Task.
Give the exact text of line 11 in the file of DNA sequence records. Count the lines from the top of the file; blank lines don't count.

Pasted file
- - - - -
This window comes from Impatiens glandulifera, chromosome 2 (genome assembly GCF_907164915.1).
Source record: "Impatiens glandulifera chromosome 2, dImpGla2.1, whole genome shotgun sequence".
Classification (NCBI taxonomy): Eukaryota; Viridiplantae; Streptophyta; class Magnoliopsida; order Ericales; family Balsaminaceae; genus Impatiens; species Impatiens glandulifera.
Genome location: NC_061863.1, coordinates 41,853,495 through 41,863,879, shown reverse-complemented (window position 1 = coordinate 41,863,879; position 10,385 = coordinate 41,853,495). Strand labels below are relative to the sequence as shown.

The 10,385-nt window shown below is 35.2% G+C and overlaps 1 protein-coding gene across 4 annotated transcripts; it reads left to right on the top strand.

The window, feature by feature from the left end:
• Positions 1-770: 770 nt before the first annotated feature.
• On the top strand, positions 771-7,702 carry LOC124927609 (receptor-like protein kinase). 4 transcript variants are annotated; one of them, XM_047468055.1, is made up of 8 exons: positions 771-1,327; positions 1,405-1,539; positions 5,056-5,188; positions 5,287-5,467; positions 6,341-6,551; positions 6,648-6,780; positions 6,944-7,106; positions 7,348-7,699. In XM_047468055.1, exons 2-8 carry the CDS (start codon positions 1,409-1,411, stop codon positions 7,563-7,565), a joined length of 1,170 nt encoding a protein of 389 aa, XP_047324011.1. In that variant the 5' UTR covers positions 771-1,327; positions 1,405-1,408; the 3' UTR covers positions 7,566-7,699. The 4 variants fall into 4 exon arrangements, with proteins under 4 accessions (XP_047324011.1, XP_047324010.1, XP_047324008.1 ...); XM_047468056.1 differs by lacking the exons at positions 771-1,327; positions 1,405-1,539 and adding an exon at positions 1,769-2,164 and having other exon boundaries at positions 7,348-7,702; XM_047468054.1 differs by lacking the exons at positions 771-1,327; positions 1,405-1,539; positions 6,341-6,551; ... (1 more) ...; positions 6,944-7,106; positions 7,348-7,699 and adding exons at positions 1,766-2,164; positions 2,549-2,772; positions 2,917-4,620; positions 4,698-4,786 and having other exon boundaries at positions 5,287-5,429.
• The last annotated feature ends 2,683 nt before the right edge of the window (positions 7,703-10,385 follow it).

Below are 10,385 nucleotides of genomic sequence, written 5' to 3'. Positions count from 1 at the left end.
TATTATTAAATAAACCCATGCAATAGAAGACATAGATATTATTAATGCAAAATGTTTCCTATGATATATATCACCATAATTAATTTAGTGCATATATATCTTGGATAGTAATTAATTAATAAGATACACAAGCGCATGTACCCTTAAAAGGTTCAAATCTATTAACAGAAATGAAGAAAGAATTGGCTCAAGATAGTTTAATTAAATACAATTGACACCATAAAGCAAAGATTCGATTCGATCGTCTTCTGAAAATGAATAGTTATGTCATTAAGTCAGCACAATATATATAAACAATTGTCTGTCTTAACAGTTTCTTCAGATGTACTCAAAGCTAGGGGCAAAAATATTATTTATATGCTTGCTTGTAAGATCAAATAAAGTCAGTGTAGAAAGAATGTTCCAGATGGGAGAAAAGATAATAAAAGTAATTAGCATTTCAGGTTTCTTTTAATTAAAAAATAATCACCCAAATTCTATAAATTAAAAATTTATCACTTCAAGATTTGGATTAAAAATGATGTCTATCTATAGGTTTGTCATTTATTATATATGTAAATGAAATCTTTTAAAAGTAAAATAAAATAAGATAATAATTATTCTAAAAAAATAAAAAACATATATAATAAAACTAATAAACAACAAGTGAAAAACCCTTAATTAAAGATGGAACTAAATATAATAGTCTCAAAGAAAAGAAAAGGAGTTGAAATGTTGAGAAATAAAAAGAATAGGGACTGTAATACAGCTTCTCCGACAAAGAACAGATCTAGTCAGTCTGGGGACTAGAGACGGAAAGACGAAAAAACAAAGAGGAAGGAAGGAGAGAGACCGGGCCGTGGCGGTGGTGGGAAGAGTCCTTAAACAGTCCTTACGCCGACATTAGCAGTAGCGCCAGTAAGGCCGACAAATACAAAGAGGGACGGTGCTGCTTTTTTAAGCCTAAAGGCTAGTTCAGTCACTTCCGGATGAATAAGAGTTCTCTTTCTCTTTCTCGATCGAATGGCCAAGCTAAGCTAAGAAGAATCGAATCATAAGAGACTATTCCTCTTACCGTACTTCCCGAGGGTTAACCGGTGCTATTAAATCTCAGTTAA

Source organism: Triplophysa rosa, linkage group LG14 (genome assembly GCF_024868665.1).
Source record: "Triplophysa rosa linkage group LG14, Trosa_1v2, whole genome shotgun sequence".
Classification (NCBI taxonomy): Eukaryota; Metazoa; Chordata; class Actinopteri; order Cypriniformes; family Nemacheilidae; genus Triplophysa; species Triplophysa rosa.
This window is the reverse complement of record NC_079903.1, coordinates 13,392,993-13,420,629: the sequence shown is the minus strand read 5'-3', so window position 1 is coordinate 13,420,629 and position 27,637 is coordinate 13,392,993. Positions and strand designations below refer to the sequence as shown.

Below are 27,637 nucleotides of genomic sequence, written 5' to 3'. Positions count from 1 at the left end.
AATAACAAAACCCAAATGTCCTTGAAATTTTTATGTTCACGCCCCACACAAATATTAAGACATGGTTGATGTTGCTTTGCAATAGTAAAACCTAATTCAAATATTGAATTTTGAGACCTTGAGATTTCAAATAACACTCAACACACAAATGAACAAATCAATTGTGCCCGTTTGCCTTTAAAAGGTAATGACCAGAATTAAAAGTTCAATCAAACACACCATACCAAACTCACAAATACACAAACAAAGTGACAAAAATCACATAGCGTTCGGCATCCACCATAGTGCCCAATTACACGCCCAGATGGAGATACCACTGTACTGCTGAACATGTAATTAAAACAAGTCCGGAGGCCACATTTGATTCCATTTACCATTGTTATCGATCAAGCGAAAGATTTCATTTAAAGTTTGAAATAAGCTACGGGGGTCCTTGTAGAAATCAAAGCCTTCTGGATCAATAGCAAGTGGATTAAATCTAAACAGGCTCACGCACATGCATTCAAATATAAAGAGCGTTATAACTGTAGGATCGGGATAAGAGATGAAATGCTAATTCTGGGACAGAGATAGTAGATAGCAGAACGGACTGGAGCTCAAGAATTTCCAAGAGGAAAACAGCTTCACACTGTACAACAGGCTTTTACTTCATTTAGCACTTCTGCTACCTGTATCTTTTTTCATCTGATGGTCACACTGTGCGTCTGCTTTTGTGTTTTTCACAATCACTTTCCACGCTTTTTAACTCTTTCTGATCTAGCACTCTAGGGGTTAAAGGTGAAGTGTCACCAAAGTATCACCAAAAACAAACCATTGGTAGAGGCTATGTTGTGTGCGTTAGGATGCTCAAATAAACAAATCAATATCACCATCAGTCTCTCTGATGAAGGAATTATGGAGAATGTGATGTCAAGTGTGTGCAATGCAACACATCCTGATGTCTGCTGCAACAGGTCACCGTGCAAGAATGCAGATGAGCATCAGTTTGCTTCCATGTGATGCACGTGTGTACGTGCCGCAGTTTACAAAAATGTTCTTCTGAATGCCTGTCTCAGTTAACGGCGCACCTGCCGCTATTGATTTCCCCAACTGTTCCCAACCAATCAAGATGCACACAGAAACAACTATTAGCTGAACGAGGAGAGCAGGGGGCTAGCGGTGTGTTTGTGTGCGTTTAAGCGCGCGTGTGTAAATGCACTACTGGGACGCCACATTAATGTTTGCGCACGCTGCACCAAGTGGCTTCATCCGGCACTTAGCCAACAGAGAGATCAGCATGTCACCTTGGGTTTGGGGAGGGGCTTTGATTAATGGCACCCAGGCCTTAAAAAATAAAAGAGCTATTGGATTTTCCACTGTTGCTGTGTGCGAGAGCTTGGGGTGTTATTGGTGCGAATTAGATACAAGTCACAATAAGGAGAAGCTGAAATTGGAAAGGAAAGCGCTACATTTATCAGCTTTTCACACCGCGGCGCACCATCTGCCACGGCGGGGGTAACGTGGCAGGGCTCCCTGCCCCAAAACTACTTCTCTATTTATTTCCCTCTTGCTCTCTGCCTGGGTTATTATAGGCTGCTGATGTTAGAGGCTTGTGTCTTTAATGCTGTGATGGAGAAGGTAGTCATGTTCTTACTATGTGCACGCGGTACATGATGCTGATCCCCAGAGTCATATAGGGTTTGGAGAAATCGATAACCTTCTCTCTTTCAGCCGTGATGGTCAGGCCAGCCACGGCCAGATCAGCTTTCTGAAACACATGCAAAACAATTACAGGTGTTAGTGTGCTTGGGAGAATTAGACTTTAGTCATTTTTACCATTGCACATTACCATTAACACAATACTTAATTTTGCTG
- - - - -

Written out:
TATTATTAAATAAACCCATGCAATAGAAGACATAGATATTATTAATGCAAAATGTTTCCTATGATATATATCACCATAATTAATTTAGTGCATATATATCTTGGATAGTAATTAATTAATAAGATACACAAGCGCATGTACCCTTAAAAGGTTCAAATCTATTAACAGAAATGAAGAAAGAATTGGCTCAAGATAGTTTAATTAAATACAATTGACACCATAAAGCAAAGATTCGATTCGATCGTCTTCTGAAAATGAATAGTTATGTCATTAAGTCAGCACAATATATATAAACAATTGTCTGTCTTAACAGTTTCTTCAGATGTACTCAAAGCTAGGGGCAAAAATATTATTTATATGCTTGCTTGTAAGATCAAATAAAGTCAGTGTAGAAAGAATGTTCCAGATGGGAGAAAAGATAATAAAAGTAATTAGCATTTCAGGTTTCTTTTAATTAAAAAATAATCACCCAAATTCTATAAATTAAAAATTTATCACTTCAAGATTTGGATTAAAAATGATGTCTATCTATAGGTTTGTCATTTATTATATATGTAAATGAAATCTTTTAAAAGTAAAATAAAATAAGATAATAATTATTCTAAAAAAATAAAAAACATATATAATAAAACTAATAAACAACAAGTGAAAAACCCTTAATTAAAGATGGAACTAAATATAATAGTCTCAAAGAAAAGAAAAGGAGTTGAAATGTTGAGAAATAAAAAGAATAGGGACTGTAATACAGCTTCTCCGACAAAGAACAGATCTAGTCAGTCTGGGGACTAGAGACGGAAAGACGAAAAAACAAAGAGGAAGGAAGGAGAGAGACCGGGCCGTGGCGGTGGTGGGAAGAGTCCTTAAACAGTCCTTACGCCGACATTAGCAGTAGCGCCAGTAAGGCCGACAAATACAAAGAGGGACGGTGCTGCTTTTTTAAGCCTAAAGGCTAGTTCAGTCACTTCCGGATGAATAAGAGTTCTCTTTCTCTTTCTCGATCGAATGGCCAAGCTAAGCTAAGAAGAATCGAATCATAAGAGACTATTCCTCTTACCGTACTTCCCGAGGGTTAACCGGTGCTATTAAATCTCAGTTAA